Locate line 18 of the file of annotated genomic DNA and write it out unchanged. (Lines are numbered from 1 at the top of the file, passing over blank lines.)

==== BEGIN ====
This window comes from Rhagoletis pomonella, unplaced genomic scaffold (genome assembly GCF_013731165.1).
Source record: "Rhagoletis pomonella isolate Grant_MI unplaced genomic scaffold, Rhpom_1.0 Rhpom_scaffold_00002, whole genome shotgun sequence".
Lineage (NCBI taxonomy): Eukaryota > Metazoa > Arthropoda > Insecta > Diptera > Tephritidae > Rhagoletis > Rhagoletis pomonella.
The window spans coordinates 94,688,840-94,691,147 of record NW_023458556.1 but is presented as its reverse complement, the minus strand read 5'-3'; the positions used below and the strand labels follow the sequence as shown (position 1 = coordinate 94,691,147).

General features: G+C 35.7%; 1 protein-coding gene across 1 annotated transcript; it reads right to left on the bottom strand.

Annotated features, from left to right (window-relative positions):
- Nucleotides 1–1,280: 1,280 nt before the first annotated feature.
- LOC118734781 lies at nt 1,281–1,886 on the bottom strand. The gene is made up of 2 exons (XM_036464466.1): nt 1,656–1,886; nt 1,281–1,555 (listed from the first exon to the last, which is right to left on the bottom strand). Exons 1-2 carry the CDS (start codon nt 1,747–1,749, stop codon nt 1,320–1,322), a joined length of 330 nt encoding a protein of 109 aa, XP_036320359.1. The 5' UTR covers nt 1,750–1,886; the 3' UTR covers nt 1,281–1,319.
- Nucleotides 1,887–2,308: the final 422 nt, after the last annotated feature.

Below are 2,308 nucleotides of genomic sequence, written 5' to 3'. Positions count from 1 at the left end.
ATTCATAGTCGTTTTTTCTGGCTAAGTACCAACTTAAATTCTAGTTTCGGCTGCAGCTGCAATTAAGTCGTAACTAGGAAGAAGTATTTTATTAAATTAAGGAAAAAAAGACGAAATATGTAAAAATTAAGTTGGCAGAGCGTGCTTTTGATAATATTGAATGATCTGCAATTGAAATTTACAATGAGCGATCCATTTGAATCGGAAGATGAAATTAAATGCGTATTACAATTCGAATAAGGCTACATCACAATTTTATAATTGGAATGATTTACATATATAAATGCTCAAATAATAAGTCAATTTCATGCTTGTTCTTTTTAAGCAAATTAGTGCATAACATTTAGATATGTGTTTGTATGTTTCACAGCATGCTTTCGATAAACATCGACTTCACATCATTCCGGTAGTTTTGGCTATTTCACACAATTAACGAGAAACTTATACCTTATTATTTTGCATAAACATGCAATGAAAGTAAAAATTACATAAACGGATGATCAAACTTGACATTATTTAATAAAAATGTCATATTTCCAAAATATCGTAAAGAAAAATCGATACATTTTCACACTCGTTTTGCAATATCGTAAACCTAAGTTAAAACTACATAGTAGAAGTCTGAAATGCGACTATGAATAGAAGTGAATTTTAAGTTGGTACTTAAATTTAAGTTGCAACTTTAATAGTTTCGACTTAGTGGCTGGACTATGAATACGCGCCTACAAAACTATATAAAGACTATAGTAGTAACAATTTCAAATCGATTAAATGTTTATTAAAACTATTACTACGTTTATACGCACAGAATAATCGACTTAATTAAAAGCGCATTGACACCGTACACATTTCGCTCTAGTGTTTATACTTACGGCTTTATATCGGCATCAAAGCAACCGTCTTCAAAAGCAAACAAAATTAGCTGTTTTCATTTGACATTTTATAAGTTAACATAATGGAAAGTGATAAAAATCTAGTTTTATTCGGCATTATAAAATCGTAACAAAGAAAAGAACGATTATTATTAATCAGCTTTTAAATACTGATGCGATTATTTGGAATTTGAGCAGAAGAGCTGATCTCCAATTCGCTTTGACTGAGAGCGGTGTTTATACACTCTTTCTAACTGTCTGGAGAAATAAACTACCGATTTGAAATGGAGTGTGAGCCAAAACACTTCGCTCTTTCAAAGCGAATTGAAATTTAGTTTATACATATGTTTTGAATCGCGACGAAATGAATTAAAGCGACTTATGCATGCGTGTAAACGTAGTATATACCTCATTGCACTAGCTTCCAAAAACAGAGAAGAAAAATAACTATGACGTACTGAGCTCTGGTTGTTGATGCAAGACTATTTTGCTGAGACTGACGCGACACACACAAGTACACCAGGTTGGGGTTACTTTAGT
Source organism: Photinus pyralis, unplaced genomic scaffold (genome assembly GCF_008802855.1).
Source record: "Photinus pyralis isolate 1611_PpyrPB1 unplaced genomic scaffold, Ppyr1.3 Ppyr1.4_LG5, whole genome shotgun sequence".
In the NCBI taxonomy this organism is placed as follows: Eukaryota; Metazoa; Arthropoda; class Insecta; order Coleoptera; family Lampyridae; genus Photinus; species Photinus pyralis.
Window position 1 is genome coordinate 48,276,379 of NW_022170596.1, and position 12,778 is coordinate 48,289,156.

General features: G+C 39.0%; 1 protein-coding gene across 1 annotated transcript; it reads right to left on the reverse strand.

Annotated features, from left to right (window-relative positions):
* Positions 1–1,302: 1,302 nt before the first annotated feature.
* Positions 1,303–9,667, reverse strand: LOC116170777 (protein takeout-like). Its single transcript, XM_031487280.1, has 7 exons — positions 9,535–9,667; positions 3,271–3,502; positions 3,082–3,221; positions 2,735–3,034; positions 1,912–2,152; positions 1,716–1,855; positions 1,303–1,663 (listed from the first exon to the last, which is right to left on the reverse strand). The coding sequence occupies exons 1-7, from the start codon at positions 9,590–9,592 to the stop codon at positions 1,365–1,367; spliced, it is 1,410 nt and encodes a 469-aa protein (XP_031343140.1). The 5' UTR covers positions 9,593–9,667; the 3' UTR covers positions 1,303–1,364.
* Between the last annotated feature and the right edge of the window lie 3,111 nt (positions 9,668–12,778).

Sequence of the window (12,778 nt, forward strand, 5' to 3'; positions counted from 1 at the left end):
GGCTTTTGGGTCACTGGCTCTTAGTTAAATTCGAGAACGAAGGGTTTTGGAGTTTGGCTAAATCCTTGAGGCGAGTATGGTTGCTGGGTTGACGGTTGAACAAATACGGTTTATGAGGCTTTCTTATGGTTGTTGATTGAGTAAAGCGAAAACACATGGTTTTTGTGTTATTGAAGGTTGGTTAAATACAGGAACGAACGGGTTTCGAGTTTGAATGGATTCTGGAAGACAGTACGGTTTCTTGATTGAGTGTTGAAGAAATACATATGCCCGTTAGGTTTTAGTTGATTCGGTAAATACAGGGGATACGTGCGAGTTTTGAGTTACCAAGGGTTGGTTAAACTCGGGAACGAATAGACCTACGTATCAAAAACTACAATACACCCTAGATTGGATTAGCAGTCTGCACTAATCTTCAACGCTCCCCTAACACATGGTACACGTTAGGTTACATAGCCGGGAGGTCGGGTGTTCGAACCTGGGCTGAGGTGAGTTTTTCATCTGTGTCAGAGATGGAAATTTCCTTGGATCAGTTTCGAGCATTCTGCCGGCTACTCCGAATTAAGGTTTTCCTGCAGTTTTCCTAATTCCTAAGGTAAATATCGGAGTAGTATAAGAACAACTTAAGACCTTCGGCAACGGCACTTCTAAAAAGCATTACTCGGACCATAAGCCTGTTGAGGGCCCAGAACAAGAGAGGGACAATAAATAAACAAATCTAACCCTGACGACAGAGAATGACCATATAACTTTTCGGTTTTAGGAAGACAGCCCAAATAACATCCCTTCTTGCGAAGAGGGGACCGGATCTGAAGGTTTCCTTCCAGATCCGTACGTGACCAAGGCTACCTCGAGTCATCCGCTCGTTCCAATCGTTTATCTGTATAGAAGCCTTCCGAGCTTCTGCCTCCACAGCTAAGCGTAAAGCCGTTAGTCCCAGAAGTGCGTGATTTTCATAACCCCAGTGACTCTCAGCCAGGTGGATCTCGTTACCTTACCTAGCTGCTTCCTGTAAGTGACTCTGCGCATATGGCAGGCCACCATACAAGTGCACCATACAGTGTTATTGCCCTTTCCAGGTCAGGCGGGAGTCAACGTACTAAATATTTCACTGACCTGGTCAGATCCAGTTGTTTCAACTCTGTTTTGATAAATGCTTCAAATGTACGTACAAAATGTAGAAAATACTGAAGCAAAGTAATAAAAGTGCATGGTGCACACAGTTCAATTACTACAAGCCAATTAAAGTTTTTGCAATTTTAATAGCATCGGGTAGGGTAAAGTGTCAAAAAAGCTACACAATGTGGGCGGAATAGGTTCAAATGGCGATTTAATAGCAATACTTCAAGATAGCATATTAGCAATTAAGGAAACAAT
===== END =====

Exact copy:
* Positions 1–1,302: 1,302 nt before the first annotated feature.